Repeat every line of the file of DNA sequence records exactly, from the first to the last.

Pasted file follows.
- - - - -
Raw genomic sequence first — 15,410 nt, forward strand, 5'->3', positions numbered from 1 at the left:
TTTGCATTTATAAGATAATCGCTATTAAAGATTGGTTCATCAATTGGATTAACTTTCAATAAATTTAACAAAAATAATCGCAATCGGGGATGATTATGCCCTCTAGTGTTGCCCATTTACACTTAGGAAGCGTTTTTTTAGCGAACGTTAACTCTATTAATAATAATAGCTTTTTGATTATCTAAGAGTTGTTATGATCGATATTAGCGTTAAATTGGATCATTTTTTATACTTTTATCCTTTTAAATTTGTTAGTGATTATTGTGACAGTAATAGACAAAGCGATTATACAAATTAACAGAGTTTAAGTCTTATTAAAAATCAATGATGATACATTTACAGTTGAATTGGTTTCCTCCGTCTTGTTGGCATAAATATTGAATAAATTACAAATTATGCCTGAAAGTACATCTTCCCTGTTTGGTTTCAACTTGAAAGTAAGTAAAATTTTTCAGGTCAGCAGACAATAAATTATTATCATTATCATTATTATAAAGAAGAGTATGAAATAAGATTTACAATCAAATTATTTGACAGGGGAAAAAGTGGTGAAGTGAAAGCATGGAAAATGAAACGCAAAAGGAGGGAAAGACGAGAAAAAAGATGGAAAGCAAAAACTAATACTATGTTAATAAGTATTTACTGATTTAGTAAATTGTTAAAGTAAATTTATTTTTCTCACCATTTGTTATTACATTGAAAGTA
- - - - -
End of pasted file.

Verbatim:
Raw genomic sequence first — 15,410 nt, forward strand, 5'->3', positions numbered from 1 at the left:
TTTGCATTTATAAGATAATCGCTATTAAAGATTGGTTCATCAATTGGATTAACTTTCAATAAATTTAACAAAAATAATCGCAATCGGGGATGATTATGCCCTCTAGTGTTGCCCATTTACACTTAGGAAGCGTTTTTTTAGCGAACGTTAACTCTATTAATAATAATAGCTTTTTGATTATCTAAGAGTTGTTATGATCGATATTAGCGTTAAATTGGATCATTTTTTATACTTTTATCCTTTTAAATTTGTTAGTGATTATTGTGACAGTAATAGACAAAGCGATTATACAAATTAACAGAGTTTAAGTCTTATTAAAAATCAATGATGATACATTTACAGTTGAATTGGTTTCCTCCGTCTTGTTGGCATAAATATTGAATAAATTACAAATTATGCCTGAAAGTACATCTTCCCTGTTTGGTTTCAACTTGAAAGTAAGTAAAATTTTTCAGGTCAGCAGACAATAAATTATTATCATTATCATTATTATAAAGAAGAGTATGAAATAAGATTTACAATCAAATTATTTGACAGGGGAAAAAGTGGTGAAGTGAAAGCATGGAAAATGAAACGCAAAAGGAGGGAAAGACGAGAAAAAAGATGGAAAGCAAAAACTAATACTATGTTAATAAGTATTTACTGATTTAGTAAATTGTTAAAGTAAATTTATTTTTCTCACCATTTGTTATTACATTGAAAGTA